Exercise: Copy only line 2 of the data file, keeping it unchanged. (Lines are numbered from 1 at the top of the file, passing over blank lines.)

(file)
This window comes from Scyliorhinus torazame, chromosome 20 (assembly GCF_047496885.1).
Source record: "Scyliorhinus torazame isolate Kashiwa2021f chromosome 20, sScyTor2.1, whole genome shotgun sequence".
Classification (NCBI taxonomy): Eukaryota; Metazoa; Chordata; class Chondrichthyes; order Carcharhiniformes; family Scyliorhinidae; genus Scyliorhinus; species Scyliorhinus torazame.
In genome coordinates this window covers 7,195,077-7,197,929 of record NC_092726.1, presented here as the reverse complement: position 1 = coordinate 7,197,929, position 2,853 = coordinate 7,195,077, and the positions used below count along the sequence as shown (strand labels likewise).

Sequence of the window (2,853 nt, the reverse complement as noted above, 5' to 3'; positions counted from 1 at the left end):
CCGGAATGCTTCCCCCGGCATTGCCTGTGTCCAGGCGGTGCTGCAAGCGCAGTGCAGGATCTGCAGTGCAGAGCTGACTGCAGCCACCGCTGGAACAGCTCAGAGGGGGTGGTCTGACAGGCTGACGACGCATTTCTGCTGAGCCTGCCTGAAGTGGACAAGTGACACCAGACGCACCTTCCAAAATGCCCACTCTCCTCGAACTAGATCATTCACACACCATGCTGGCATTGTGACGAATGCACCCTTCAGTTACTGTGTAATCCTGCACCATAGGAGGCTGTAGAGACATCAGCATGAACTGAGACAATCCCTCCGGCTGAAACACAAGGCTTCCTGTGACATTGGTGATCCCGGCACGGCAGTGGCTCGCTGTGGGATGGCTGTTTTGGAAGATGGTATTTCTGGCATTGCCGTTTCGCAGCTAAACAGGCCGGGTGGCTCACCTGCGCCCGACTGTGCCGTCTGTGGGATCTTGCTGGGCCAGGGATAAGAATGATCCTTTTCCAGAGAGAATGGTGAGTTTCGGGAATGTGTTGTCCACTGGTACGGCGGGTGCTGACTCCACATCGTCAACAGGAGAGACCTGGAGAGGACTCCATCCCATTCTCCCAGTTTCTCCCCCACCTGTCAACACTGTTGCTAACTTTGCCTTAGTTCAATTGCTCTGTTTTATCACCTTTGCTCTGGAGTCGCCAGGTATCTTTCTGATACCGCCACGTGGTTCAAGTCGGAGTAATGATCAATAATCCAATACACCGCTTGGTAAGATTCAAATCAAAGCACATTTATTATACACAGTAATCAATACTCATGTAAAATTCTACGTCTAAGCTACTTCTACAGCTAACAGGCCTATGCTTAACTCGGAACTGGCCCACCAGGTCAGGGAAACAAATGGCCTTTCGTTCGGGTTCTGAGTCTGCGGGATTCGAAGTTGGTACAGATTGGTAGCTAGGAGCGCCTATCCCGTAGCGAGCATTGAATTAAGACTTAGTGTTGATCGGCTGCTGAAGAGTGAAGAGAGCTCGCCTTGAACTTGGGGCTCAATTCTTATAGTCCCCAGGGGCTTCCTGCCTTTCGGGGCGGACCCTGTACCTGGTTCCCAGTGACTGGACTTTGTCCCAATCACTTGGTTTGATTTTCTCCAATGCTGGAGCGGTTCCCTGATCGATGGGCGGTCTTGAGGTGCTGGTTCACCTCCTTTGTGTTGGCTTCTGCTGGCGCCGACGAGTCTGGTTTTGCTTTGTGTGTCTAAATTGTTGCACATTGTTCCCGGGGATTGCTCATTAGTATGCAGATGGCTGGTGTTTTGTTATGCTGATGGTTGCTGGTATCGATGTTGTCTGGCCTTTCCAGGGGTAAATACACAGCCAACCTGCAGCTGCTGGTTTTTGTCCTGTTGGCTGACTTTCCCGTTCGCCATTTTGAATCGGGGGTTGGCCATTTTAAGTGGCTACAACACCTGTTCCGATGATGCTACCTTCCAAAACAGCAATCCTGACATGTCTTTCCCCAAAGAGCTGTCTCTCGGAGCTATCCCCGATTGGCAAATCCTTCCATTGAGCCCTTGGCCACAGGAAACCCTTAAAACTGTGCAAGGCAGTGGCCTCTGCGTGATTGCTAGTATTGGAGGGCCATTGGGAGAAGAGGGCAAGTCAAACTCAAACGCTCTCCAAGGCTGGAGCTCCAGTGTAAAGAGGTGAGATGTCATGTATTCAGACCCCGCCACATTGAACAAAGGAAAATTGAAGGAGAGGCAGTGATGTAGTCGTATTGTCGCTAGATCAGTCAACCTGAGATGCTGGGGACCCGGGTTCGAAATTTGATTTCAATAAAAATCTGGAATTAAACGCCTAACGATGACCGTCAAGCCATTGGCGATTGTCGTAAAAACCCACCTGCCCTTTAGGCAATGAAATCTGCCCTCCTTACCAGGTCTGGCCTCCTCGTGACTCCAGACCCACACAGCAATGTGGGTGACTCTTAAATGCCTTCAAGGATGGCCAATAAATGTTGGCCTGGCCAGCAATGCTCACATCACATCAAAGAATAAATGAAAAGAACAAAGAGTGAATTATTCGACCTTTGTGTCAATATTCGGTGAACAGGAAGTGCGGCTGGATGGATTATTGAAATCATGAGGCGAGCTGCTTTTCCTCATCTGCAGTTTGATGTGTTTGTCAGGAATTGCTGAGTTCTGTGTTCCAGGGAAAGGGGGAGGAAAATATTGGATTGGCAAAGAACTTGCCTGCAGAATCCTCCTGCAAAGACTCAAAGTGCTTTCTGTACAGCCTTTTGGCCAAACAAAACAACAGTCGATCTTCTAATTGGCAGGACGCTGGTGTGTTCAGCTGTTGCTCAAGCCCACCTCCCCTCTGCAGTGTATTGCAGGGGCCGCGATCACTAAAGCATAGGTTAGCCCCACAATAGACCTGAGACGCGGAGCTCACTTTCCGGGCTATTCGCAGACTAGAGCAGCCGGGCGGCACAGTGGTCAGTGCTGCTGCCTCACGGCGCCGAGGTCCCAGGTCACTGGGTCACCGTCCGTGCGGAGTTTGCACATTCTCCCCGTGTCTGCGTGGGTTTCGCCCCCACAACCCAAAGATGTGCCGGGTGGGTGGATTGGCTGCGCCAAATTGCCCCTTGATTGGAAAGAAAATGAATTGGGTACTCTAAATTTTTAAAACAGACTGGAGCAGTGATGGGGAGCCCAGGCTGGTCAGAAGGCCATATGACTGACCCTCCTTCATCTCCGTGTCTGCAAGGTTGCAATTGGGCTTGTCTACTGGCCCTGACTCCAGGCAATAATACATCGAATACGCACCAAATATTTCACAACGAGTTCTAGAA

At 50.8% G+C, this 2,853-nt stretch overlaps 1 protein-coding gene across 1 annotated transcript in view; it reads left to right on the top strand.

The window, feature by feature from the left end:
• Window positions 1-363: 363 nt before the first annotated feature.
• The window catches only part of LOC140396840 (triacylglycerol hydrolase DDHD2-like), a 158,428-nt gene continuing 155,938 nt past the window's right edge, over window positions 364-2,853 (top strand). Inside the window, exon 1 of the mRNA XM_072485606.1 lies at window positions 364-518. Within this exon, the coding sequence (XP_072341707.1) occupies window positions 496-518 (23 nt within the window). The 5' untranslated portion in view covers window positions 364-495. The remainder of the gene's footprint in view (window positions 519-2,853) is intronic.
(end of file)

Source record: "Scyliorhinus torazame isolate Kashiwa2021f chromosome 20, sScyTor2.1, whole genome shotgun sequence".